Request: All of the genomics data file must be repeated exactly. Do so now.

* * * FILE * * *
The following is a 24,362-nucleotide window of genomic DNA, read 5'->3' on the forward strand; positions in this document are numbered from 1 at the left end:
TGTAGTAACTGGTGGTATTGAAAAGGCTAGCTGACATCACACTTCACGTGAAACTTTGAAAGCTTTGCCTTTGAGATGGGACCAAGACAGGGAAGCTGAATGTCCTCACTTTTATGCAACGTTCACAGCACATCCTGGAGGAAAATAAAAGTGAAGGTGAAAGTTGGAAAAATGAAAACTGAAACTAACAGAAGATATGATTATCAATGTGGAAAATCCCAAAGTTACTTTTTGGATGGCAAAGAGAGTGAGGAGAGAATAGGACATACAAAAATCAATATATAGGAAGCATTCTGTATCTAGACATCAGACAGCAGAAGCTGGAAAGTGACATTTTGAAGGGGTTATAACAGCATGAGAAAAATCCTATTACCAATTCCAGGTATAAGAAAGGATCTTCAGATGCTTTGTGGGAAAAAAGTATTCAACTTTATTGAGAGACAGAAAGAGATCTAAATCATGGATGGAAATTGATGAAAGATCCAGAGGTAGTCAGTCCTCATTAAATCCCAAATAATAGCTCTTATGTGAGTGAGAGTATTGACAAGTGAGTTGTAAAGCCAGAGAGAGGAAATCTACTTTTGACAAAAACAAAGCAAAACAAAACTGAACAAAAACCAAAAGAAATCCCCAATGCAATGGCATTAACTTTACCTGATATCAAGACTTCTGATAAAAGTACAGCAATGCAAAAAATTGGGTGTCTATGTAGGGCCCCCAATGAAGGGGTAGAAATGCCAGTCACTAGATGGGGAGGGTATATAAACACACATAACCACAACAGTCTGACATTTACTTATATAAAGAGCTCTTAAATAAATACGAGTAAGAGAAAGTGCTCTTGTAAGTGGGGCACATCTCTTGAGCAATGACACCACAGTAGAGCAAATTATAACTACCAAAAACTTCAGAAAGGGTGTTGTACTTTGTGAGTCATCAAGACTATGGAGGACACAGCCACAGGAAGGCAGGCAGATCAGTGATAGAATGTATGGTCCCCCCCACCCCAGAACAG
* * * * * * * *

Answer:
The following is a 24,362-nucleotide window of genomic DNA, read 5'->3' on the forward strand; positions in this document are numbered from 1 at the left end:
TGTAGTAACTGGTGGTATTGAAAAGGCTAGCTGACATCACACTTCACGTGAAACTTTGAAAGCTTTGCCTTTGAGATGGGACCAAGACAGGGAAGCTGAATGTCCTCACTTTTATGCAACGTTCACAGCACATCCTGGAGGAAAATAAAAGTGAAGGTGAAAGTTGGAAAAATGAAAACTGAAACTAACAGAAGATATGATTATCAATGTGGAAAATCCCAAAGTTACTTTTTGGATGGCAAAGAGAGTGAGGAGAGAATAGGACATACAAAAATCAATATATAGGAAGCATTCTGTATCTAGACATCAGACAGCAGAAGCTGGAAAGTGACATTTTGAAGGGGTTATAACAGCATGAGAAAAATCCTATTACCAATTCCAGGTATAAGAAAGGATCTTCAGATGCTTTGTGGGAAAAAAGTATTCAACTTTATTGAGAGACAGAAAGAGATCTAAATCATGGATGGAAATTGATGAAAGATCCAGAGGTAGTCAGTCCTCATTAAATCCCAAATAATAGCTCTTATGTGAGTGAGAGTATTGACAAGTGAGTTGTAAAGCCAGAGAGAGGAAATCTACTTTTGACAAAAACAAAGCAAAACAAAACTGAACAAAAACCAAAAGAAATCCCCAATGCAATGGCATTAACTTTACCTGATATCAAGACTTCTGATAAAAGTACAGCAATGCAAAAAATTGGGTGTCTATGTAGGGCCCCCAATGAAGGGGTAGAAATGCCAGTCACTAGATGGGGAGGGTATATAAACACACATAACCACAACAGTCTGACATTTACTTATATAAAGAGCTCTTAAATAAATACGAGTAAGAGAAAGTGCTCTTGTAAGTGGGGCACATCTCTTGAGCAATGACACCACAGTAGAGCAAATTATAACTACCAAAAACTTCAGAAAGGGTGTTGTACTTTGTGAGTCATCAAGACTATGGAGGACACAGCCACAGGAAGGCAGGCAGATCAGTGATAGAATGTATGGTCCCCCCCACCCCAGAACAG